World Library  
Flag as Inappropriate
Email this Article

Full load current

Article Id: WHEBN0027787205
Reproduction Date:

Title: Full load current  
Author: World Heritage Encyclopedia
Language: English
Subject: FLC, Index of electrical engineering articles
Publisher: World Heritage Encyclopedia

Full load current

Inrush current, input surge current or switch-on surge refers to the maximum, instantaneous input current drawn by an electrical device when first turned on. For example, incandescent light bulbs have high inrush currents until their filaments warm up and their resistance increases. Alternating current electric motors and transformers may draw several times their normal full-load current when first energized, for a few cycles of the input waveform. Power converters also often have inrush currents much higher than their steady state currents, due to the charging current of the input capacitance. The selection of overcurrent protection devices such as fuses and circuit breakers is made more complicated when high inrush currents must be tolerated. The overcurrent protection must react quickly to overload or short circuit but must not interrupt the circuit when the (usually harmless) inrush current flows.


When a transformer is first energized, a transient current up to 10 to 50 times larger than the rated transformer current can flow for several cycles. Toroidal transformers, using less copper for the same power handling, can have up to 60 times inrush to running current. Worst case inrush happens when the primary winding is connected at an instant around the zero-crossing of the primary voltage, (which for a pure inductance would be the current maximum in the AC cycle) and if the polarity of the voltage half cycle has the same polarity as the remnance in the iron core has. (The magnetic remanance was left high from a preceding half cycle). Unless the windings and core are sized to normally never exceed 50% of saturation, (and in an efficient transformer they never are, such a construction would be overly heavy and inefficient) then during such a start up the core will be saturated. This can also be expressed as the remnant magnetism in normal operation is nearly as high as the saturation magnetism at the "knee" of the hysteresis loop. Once the core saturates however, the winding inductance appears greatly reduced, and only the resistance of the primary side windings and the impedance of the power line are limiting the current. As saturation occurs for part half cycles only, harmonic rich waveforms can be generated, and can cause problems to other equipment. For large transformers with low winding resistance and high inductance, these inrush currents can last for several seconds until the transient has died away (decay time proportional to ~XL/R)and the regular AC equilibrium is established. To avoid magnetic inrush, only for transformers with an air gap in the core, the inductive load needs to be synchronously connected near a supply voltage peak, in contrast with the zero voltage switching which is desirable to minimize sharp edged current transients with resistive loads such as high power heaters. But for toroidal transformers only a premagnetising procedure before switching on allows to start those transformers without any inrush current peak.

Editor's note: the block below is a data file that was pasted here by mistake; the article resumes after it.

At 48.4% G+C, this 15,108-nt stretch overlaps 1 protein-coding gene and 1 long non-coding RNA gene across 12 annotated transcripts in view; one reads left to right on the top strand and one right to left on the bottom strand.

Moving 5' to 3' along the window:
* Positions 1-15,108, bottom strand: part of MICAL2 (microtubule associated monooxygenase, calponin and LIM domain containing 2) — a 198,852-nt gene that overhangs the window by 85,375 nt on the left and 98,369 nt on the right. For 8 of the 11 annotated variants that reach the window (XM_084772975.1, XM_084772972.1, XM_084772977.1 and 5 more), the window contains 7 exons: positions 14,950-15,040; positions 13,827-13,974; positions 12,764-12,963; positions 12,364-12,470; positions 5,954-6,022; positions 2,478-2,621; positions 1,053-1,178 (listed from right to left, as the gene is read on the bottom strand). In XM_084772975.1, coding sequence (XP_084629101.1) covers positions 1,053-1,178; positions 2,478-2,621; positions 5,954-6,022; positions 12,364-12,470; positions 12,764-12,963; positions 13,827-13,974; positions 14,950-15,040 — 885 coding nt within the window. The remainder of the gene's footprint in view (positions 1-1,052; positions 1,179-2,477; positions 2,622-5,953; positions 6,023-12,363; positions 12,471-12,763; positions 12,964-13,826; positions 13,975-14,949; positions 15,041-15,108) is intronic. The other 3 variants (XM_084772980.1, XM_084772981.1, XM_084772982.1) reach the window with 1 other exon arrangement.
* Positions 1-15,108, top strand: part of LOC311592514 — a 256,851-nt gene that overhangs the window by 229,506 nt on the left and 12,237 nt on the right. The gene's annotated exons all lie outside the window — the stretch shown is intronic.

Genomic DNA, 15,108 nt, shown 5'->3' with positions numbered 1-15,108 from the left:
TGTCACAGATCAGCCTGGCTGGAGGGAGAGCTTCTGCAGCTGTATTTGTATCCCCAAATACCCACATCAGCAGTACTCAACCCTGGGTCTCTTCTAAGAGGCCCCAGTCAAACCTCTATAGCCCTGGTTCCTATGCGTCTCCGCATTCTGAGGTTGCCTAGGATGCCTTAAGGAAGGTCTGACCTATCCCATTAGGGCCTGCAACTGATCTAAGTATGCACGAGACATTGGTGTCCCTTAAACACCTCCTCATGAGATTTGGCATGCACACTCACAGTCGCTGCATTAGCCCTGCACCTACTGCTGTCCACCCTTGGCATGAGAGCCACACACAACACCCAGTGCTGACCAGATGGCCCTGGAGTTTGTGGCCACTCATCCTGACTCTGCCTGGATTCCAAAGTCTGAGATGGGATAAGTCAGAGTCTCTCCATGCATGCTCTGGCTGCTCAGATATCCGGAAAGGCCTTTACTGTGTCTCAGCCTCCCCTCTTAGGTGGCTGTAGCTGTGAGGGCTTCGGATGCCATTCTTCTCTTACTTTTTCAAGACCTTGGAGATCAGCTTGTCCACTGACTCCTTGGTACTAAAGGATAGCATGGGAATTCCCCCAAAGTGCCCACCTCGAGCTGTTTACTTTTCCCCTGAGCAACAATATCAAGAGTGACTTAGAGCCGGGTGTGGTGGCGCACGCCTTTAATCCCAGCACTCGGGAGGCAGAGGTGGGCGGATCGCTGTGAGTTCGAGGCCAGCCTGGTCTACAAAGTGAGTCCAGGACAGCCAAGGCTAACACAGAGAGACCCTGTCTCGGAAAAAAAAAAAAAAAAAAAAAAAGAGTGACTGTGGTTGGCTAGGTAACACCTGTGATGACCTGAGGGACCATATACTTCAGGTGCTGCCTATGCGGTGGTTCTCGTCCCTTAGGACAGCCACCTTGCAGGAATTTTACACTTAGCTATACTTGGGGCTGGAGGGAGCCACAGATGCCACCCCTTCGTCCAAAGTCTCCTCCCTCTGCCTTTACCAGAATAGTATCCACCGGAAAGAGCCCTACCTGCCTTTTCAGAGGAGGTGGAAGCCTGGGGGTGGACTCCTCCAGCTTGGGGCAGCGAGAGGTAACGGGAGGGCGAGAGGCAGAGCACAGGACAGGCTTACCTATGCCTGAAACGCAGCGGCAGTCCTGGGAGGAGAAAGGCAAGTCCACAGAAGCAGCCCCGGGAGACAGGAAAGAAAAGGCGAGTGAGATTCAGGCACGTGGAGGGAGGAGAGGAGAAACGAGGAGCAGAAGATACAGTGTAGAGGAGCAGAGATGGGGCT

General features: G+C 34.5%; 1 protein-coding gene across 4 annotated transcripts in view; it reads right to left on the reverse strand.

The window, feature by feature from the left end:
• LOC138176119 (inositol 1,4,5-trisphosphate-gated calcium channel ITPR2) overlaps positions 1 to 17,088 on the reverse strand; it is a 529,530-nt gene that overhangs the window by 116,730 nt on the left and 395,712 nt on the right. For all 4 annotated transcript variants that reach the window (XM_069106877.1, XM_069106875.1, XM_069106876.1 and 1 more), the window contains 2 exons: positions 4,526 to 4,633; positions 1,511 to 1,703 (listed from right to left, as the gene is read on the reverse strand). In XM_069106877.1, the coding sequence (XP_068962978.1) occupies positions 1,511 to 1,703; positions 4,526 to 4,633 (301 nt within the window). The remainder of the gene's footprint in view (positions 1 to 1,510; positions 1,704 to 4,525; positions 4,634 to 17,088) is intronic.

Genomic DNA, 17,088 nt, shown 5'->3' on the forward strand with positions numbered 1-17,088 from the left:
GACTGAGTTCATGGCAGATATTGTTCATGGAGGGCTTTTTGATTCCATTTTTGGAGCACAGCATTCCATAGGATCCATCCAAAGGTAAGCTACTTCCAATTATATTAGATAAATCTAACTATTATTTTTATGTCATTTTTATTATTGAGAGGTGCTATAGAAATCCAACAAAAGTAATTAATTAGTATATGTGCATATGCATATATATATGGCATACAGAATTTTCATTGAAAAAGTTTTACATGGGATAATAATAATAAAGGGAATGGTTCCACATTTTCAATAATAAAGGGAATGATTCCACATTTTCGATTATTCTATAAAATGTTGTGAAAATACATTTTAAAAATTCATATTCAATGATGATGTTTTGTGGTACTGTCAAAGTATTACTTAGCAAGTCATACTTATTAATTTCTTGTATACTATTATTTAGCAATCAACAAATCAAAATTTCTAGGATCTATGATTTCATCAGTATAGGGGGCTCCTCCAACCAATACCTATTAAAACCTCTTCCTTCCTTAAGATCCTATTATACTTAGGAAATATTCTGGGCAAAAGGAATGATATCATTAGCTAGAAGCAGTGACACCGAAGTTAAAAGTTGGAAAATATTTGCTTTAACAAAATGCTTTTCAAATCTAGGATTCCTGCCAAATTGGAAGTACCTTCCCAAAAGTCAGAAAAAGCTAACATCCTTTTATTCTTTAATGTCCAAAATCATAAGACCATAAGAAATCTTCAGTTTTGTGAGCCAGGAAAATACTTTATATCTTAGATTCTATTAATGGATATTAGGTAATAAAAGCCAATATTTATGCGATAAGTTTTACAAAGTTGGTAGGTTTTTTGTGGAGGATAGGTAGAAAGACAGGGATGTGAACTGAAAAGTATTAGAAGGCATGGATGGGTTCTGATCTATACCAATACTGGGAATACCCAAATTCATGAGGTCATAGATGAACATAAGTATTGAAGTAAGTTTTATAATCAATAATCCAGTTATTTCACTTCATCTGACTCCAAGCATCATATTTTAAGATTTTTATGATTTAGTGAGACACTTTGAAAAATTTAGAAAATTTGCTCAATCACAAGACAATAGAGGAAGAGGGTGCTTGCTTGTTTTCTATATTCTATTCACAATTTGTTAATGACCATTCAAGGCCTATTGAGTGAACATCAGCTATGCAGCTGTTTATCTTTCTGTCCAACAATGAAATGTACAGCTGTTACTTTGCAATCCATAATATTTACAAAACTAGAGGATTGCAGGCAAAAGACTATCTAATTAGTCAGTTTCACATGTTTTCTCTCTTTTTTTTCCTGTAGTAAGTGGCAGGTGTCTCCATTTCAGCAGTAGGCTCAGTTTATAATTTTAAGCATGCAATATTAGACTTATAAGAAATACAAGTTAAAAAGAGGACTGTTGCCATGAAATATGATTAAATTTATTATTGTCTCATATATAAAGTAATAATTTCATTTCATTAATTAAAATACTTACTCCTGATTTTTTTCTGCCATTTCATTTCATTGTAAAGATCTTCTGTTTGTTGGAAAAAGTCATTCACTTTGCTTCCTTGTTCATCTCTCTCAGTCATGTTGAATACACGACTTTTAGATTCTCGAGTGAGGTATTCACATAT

When an electric motor, DC or AC, is first energised, the rotor is not moving, and a current equivalent to the stalled current will flow, reducing as the motor picks up speed and develops a back EMF to oppose the supply. AC induction motors behave as transformers with a shorted secondary, until the rotor begins to move, while brushed motors present essentially the winding resistance. The duration of the starting transient is less if the mechanical load on the motor is relieved until it has picked up speed.